Everything goes internally through a development committee, depending on marketing, management and our flavoured tea developer, Tiphaine Boucleinville-Cardona, who succeeded Aline Guglielmino-Taillefer, who retired after 20 years of good and loyal service. So there is a review that is done: we meet in about twenty to discuss what we would like to try to develop, then we see what is feasible or not depending on the flavours and the teas.
Then, development is done internally with our tasting and development committee, and depending on what the flavourist has as prerequisites, she will make the first blends of flavours and teas. Indeed, an aroma will not react the same depending on the tea base on which it is put, which explains why some teas in our catalogue require a tea base from China, India or Africa, depending on the aroma associated with it. The flavourist will therefore carry out tests and blends in her laboratory, then the tasting committee will meet to taste and discuss.
The flavourist will then validate, modify or refuse this or that proposal. We can end up with teas that have had 30 or 40 versions before the final blend is validated by everyone! You should know that at Dammann, we absolutely want to find a balance between tea and aromas, we do not want to offer only aromas in hot water.
Once the proposal has been validated, the tea or infusion is launched in the catalogue and if the product sells well, we duplicate it in a bag, in a tin or in a box, depending on the echo there is with consumers.
Photo credit: Damman Frères
If you had to choose a Dammann tea, which one would it be?
This is a very subjective question! It all depends on the period, in the morning I prefer classic teas that I drink with milk: with very strong teas, it's very pleasant to add a little milk. I particularly like classic teas, like Darjeeling, and in the middle or late afternoon, I like to make myself a flavoured tea or herbal tea. I remain a big fan of Christmas Tea which was created by my father or of Christmas Herbal Tea which I appreciate enormously.
I am quite open, every day, I taste the teas in the catalogue with my colleagues, this allows us to discuss them afterwards, by varying classic and flavoured teas, so that the palate does not get used to a single aroma. It also allows you to discover things that you would not have tasted on your own.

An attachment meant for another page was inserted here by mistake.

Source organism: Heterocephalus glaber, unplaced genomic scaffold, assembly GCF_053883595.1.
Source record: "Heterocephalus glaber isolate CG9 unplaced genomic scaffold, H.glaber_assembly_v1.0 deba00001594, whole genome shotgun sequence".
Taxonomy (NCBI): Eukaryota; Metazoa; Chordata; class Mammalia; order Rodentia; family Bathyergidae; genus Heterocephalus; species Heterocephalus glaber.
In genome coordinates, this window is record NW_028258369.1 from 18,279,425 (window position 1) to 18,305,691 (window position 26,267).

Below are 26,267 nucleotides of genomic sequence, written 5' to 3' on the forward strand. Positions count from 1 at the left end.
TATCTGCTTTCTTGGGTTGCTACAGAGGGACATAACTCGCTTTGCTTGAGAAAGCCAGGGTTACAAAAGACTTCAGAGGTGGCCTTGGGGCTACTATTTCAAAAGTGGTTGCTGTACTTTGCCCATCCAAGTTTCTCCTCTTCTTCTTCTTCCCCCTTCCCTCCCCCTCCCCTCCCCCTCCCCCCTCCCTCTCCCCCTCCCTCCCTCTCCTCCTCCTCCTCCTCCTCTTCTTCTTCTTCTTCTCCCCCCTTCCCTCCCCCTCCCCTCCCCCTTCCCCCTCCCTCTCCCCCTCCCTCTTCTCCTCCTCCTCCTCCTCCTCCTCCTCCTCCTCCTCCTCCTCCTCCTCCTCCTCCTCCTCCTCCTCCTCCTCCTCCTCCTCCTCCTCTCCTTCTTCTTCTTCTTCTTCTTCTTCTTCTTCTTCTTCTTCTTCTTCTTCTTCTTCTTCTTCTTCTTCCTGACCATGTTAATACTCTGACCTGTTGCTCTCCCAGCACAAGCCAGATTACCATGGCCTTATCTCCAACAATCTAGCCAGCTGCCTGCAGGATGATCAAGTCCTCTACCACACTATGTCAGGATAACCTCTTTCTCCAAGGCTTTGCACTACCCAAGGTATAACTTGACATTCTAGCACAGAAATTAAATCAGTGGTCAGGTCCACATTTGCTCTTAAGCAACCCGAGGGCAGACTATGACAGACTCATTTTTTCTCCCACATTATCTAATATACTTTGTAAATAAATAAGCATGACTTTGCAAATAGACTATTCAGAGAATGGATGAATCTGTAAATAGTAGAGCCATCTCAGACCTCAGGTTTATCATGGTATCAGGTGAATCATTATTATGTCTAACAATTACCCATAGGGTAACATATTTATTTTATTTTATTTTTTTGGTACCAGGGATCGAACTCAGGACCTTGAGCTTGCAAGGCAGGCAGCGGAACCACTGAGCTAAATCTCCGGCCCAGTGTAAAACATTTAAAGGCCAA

What tea would you recommend to a neophyte? And to a connoisseur?
It all depends on his initial approach: for example, if she or he is a person who wants to stop drinking coffee to switch to tea, we can offer them strong teas that they can drink without milk so that it finds the "kick" that one can have with coffee. Afterwards, we see it a lot these days, people who take up tea always start with flavoured tea because they know the aromas that make it up. If I offer you a vanilla, caramel or red fruit tea, you know what I'm talking about. This makes it possible to bring people to take a step towards the middle of Dammann teas and gradually, if the person hangs on, we can make them discover the whole universe, make them taste the bases of tea and finally train them by tasting. In short, it all depends on the consumer's approach.
In any case, for neophytes, we will generally start with flavoured teas while remaining on the great classics: citrus fruits, orchard fruits, red or black fruits... It is important to "educate" the consumer who ultimately starts from zero. You should know that the French consume an average of 200g of tea per year and per inhabitant compared to 3kg for the English!
As for connoisseurs, they will inevitably be directed towards unflavoured teas, whether classic or grand crus. It is important to take the time to understand what the person appreciates, whether in terms of tea but also oenology (because there are plenty of parallels between the two), in order ultimately to bring the consumers to give themselves the answer. It is important to remember that what the connoisseur is looking for is above all to understand the base, to feel the aromas of the tea.
Article written by Camille L.